This bottle was one of my purchases early in My Whisky Journey ™. I had just taken my car to get an oil change, which for some unexplained reason lasted north of an hour and a half. On the way out of the dealership, I opted to veer into the liquor store right next door. I was determined to pick out a nice Scotch, but really had no idea what to pick. While sitting in the dealership waiting room, avoiding their free donuts, I had stumbled across a listing of the awards given at the most recent San Francisco World Spirits Competition. Figuring that this was as good a resource as any, I took the award listing into the store and basically walked the whisky aisle, trying to figure out which bottles in stock were award winners. Eventually, I came across The Quinta Ruban from The Glenmorangie. The packaging looked all classy-like, and it was a gold medal winner! Which is like the third best medal you can win. Not bad. I Googled a couple of reviews, which were mostly positive, and pulled the trigger.
While it is my policy to give virtually no information in my reviews, I’ll note that the Quinta Ruban is a 12 year old whisky that is finished in ruby port casks. It is part of their “Extra Matured” range, along with the Lasanta (Oloroso casks) and the Nectar D’Or (Sauternes). OK. Information over.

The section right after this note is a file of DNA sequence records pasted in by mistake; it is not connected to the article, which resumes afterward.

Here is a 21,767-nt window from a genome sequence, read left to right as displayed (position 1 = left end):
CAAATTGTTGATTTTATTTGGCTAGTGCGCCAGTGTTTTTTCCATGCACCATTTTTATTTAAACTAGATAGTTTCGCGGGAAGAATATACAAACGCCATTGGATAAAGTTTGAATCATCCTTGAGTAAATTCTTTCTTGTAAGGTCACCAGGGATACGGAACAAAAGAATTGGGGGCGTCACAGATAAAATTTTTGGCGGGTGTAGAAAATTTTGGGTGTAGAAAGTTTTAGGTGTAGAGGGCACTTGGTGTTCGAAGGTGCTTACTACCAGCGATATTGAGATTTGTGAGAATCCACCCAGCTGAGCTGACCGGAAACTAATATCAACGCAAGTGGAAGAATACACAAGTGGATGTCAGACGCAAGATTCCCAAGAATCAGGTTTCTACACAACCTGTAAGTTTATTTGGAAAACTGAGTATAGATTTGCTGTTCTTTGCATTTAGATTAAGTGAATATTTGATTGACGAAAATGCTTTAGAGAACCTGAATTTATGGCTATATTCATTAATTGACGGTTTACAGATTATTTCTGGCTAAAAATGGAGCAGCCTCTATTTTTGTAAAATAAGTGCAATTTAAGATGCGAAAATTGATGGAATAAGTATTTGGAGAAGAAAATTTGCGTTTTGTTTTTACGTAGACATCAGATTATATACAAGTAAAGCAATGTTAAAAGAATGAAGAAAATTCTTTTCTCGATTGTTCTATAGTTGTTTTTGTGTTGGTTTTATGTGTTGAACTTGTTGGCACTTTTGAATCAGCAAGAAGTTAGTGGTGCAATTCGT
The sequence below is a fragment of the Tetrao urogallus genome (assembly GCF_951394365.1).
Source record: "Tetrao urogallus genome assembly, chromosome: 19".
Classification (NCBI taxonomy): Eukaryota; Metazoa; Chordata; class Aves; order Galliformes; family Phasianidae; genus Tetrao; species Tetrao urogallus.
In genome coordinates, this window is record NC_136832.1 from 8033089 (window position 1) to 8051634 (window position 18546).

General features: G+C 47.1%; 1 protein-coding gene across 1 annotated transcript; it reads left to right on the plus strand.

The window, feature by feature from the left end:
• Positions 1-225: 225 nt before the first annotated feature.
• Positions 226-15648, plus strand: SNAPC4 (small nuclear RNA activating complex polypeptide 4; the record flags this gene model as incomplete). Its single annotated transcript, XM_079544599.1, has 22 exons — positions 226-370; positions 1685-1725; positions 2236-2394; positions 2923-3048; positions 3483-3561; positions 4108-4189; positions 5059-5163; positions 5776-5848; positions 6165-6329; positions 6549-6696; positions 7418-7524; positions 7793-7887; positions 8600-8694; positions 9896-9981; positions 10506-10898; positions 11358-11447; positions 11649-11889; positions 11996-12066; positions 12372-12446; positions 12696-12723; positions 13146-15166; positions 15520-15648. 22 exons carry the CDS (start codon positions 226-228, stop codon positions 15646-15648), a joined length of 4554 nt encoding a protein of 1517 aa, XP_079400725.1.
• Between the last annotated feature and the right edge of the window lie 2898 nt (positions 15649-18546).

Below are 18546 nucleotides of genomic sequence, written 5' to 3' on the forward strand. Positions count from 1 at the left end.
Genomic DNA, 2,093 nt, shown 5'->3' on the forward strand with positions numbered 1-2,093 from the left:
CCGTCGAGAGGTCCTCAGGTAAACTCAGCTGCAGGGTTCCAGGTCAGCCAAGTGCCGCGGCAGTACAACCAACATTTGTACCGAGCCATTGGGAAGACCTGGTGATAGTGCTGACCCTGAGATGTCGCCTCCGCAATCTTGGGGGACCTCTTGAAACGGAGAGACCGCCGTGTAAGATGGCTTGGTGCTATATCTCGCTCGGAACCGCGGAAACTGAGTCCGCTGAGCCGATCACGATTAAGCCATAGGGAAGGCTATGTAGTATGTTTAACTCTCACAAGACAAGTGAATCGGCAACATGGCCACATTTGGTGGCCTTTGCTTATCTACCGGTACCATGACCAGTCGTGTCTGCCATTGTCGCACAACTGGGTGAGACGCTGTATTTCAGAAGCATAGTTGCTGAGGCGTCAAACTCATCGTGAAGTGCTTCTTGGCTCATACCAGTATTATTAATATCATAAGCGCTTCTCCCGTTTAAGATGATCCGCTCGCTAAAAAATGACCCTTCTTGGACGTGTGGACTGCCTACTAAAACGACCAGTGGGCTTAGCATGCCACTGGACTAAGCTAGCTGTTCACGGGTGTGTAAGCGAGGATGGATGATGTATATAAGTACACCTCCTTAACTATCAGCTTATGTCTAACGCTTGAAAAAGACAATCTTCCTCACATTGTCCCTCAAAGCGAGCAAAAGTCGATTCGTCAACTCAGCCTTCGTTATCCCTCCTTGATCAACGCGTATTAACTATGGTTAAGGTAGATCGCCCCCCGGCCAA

Nose – The nose starts out with significant wood and caramel sweetness, almost close to a Bourbon. I also get something like a corn muffin and some earthiness. That is some mix. Finishing up with peppery spice. And is that nutmeg?
Taste – Rich and lip-smacking. I get a lot of dark fruit – cherries, raisins maybe? And, of course, you really get that taste of port in the back of your mouth. I’ve heard people talk about mint in this, but I totally don’t get it. Little Bitty Bits picks up a taste that reminds her of Brachs caramels.
Finish – Shorter than expected. I find it interesting that the flavors tend to evaporate at the finish, leaving you with a (pleasant) heat.
With a splash of water, I find that the Quinta Ruban doesn’t really show different flavors (as many whiskies do), but rather just becomes a bit smoother, which is perfectly tasty.
Score – B+. As I said above, I bought this bottle awhile back. In its early stages, I wasn’t exactly tearing through it, but I was sort of trying to train myself to enjoy Scotch. When I got it down to about a quarter left, I made sure not to have any more without writing down my notes. Well, somehow, the bottle managed to sit untouched into April, when I picked it up with notebook in hand. What do you know, this time around, I was loving it. I think this was definitely a sign of palate evolution (a topic which I will touch on in some depth in my next review).
That said, the few times I tasted the last quarter of the bottle, my score thoughts have been between an A- and a B-. It seems that this is really one that depends on my mood.
Other, better reviews: